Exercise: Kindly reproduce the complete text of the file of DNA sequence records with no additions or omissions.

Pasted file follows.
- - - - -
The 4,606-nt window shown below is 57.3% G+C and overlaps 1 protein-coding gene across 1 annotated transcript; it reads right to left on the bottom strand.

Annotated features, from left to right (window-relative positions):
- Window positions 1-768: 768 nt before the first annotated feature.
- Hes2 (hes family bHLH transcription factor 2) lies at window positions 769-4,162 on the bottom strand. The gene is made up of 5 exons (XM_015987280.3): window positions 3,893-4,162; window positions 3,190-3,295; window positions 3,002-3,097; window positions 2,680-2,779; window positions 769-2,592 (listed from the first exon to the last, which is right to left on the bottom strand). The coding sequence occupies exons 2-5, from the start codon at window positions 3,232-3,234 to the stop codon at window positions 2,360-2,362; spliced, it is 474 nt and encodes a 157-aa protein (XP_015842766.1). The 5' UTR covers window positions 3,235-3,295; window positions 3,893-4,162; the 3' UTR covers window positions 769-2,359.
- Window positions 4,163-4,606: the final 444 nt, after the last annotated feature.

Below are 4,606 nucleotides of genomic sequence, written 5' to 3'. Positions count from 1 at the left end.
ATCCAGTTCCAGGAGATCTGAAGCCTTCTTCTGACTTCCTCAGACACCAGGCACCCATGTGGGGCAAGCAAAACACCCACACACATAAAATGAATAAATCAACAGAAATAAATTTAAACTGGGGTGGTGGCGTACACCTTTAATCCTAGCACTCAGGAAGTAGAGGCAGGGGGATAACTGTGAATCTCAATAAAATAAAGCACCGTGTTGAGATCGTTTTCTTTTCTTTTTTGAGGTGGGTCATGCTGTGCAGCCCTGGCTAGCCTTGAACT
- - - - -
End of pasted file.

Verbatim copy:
The 4,606-nt window shown below is 57.3% G+C and overlaps 1 protein-coding gene across 1 annotated transcript; it reads right to left on the bottom strand.

Annotated features, from left to right (window-relative positions):
- Window positions 1-768: 768 nt before the first annotated feature.
- Hes2 (hes family bHLH transcription factor 2) lies at window positions 769-4,162 on the bottom strand. The gene is made up of 5 exons (XM_015987280.3): window positions 3,893-4,162; window positions 3,190-3,295; window positions 3,002-3,097; window positions 2,680-2,779; window positions 769-2,592 (listed from the first exon to the last, which is right to left on the bottom strand). The coding sequence occupies exons 2-5, from the start codon at window positions 3,232-3,234 to the stop codon at window positions 2,360-2,362; spliced, it is 474 nt and encodes a 157-aa protein (XP_015842766.1). The 5' UTR covers window positions 3,235-3,295; window positions 3,893-4,162; the 3' UTR covers window positions 769-2,359.
- Window positions 4,163-4,606: the final 444 nt, after the last annotated feature.

Below are 4,606 nucleotides of genomic sequence, written 5' to 3'. Positions count from 1 at the left end.
ATCCAGTTCCAGGAGATCTGAAGCCTTCTTCTGACTTCCTCAGACACCAGGCACCCATGTGGGGCAAGCAAAACACCCACACACATAAAATGAATAAATCAACAGAAATAAATTTAAACTGGGGTGGTGGCGTACACCTTTAATCCTAGCACTCAGGAAGTAGAGGCAGGGGGATAACTGTGAATCTCAATAAAATAAAGCACCGTGTTGAGATCGTTTTCTTTTCTTTTTTGAGGTGGGTCATGCTGTGCAGCCCTGGCTAGCCTTGAACT